12-year-old goalie battling cancer gets gift from opposing team
'It was sportsmanship, it was love, it was friendship'
Sometimes the most memorable moments in sport happen after the game is over.
That was certainly the case last weekend, when a peewee-A girls hockey team from Tignish, P.E.I., showed parents, coaches and opposing players what true sportsmanship really looks like.
Tignish Aces manager Sonya Bernard said it was something the team will never forget.
"It was just a moment of, 'This is what it's all about.' And to teach it to such young girls is just amazing because they are never going to forget that moment either."
The story started a few weeks ago, when the Capital District Cyclones travelled up west to play against the Aces. The Cyclones had to play the game that night without their goalie, 12-year-old Kara MacRae, because she was at an appointment at the IWK Hospital in Halifax.
Kara has been battling cancer for the last year and travels to the IWK every few months for checkups. Just two months after Kara's diagnosis, her mother Violet Robinson learned that she also had cancer.
Personal gifts and messages
When the Tignish hockey team heard that both mother and daughter were fighting cancer, they decided to do something to help. Parents, players and coaches started putting together a special box filled with personal gifts and encouraging messages.
They named it the Sunshine Box because they wanted it to brighten Kara and Violet's lives.
"We just wanted Kara and her mom Violet to know that we were thinking of them and I guess in return for us, we were teaching and showing our own girls how to be kind," Bernard said.
The Aces spent three weeks collecting gifts for Kara. The Sunshine Box soon began to fill up with a mermaid blanket, a flag from Kara's favourite team the Toronto Maple Leafs, nail polish, a journal, candy and some gift cards for movies, food and gas. The team even included two personalized handmade Christmas ornaments for mother and daughter.
"Everybody started putting some things in and we tried to make it a little personalized for her, as well," Bernard said. "We all did a card and all the girls signed it for her."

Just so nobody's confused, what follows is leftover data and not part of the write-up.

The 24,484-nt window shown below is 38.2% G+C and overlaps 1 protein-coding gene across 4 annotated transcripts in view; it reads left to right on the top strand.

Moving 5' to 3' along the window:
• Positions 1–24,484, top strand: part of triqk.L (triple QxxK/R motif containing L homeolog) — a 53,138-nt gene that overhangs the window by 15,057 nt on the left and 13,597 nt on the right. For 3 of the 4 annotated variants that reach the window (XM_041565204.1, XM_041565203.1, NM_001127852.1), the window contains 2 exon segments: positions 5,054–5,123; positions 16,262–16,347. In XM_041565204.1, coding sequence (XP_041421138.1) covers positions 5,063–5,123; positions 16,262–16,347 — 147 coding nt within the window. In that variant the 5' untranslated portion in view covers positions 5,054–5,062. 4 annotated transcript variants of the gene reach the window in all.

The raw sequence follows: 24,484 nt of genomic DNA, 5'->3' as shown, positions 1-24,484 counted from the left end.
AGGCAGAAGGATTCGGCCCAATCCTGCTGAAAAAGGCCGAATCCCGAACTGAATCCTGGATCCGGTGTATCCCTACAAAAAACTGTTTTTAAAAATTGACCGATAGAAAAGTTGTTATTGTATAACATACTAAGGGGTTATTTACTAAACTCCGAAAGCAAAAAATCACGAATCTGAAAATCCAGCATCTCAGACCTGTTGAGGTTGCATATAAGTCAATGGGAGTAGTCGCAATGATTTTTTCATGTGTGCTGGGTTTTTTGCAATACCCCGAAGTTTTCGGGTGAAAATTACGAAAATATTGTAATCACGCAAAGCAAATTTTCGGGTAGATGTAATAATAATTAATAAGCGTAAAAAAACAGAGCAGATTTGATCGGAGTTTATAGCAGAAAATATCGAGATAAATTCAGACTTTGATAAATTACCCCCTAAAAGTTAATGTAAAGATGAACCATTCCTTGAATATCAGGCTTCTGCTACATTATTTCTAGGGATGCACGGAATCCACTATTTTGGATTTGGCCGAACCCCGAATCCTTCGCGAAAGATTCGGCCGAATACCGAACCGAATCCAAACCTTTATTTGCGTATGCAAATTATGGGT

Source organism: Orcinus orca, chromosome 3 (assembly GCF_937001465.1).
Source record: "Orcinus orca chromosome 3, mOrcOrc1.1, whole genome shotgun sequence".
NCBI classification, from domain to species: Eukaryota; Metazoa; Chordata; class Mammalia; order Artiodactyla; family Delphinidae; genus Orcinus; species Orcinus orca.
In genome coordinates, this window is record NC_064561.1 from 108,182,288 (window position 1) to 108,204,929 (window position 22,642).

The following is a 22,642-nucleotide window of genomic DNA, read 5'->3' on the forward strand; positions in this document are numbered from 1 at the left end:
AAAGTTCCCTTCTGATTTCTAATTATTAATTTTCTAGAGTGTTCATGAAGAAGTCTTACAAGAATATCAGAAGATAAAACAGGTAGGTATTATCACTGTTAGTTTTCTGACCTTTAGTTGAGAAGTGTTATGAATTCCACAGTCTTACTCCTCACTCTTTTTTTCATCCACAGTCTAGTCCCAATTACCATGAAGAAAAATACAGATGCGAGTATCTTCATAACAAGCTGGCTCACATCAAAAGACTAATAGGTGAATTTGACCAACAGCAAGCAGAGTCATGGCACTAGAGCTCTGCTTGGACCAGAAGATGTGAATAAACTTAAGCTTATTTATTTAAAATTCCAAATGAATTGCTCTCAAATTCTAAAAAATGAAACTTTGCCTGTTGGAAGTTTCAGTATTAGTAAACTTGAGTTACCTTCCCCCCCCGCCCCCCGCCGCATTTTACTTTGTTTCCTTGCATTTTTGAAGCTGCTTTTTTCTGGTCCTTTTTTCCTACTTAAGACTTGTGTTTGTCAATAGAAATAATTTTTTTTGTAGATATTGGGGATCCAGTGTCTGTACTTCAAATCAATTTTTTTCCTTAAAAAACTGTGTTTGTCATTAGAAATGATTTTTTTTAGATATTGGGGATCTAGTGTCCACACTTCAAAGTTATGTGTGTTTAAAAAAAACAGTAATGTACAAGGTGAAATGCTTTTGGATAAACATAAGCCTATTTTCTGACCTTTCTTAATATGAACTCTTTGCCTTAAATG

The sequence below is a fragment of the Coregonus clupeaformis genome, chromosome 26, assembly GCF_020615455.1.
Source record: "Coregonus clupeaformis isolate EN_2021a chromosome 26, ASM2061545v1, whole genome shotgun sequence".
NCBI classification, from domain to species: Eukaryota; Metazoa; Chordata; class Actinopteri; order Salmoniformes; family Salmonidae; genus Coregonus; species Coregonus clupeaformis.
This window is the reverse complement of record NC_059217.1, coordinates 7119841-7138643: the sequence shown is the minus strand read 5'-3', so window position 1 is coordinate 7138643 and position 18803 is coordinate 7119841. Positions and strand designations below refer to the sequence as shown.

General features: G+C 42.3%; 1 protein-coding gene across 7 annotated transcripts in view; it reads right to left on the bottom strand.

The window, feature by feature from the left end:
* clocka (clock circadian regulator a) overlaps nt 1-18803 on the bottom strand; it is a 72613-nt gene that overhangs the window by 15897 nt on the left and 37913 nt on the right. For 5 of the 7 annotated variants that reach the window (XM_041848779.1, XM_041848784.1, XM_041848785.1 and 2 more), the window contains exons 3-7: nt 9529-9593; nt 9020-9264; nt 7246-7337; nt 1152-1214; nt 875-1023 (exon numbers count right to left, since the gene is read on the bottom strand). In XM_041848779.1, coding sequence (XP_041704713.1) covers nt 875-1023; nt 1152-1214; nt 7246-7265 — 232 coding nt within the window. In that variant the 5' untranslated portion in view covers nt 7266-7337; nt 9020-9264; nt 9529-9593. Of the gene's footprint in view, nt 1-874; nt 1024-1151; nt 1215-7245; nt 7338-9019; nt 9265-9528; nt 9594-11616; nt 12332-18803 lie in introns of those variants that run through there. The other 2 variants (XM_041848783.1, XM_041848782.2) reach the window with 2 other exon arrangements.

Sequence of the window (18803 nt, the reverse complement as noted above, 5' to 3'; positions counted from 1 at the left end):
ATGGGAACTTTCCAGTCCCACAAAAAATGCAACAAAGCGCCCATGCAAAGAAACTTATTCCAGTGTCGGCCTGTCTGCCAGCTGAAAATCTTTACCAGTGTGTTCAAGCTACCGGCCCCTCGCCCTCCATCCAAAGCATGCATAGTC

Just a true show of beauty. It shows that these kids, they get what life is really about.— Voilet Robinson
The Tignish team planned to give Kara her surprise the next time the teams played one another. It came last weekend when the Aces and the Cyclones faced off at a tournament in Summerside. This time, Kara was dressed in her goalie gear and ready to play.
After the game, as the teams shook hands, Tignish coach Scott Perry pulled Cyclones coach Greg Rivard aside and asked if it was OK if his team presented Kara with a gift. When Tignish goalie Ava Ellsworth presented Kara with the Sunshine Box, Kara peeked inside, and handed the box to Rivard.
"Then she went right down the line of our Tignish girls and shook hands with each and every one of them while the rest of us were in tears and clapping," Bernard said.
Rivard said after a lifetime of playing and coaching hockey, he had never seen a moment more moving.
"I don't think there was a dry eye in the rink," Rivard said. "It was just one of those moments that really you couldn't even put into words. It was sportsmanship, it was love, it was friendship. Two teams battling on the ice, ended up being one team at the end of the game, which was so nice."
Kara said she was surprised and touched by her opponents' special gift.
"Everyone was yelling and saying 'Kara, Kara.' And I was like, what, what, and there was this big box and I was like, 'Is that for me?' I wasn't expecting it, it was a really big surprise. I was really happy and it was overwhelming."
Kara has finished chemo treatments and had her last cancer scan in October, which doctors said looked good. Kara is scheduled to go back to the IWK in January to have another scan. Her mother is hopeful that it will be clear, as well.
'All I could do was cry'
Robinson said the generosity and thoughtfulness shown to her daughter is an inspiration.
"All I could do was cry because it's been quite a challenging year for Kara and I," Robinson said.
"Even though her treatments are done, we still have to go to Halifax every three months for scans and we are really hoping that her cancer doesn't show up again. The kindness from people has been amazing and to see these young girls with so much love, kindness, thoughtfulness, sportsmanship, it just moves me beyond."
The Cyclones and Aces stood side by side for a group photo after the game.
"I will always remember the amazing example that those girls showed to every other hockey player," Robinson said. "Just a true show of beauty. It shows that these kids, they get what life is really about, being kind to other people, you can never go wrong that way."
Bernard said her team never wanted any recognition for their gift, they simply wanted to make a young girl and her mother feel happier. But in the end, the happiness they gave, grew.
"When we left Summerside that evening after we did the group picture, we walked out of that rink, we played three games that weekend we had zero wins," she said.
"We actually had zero goals and we thought we'd be walking out with our head hanging ... but when we walked out, we were just so happy. We couldn't have felt any happier if we would have won the whole tournament."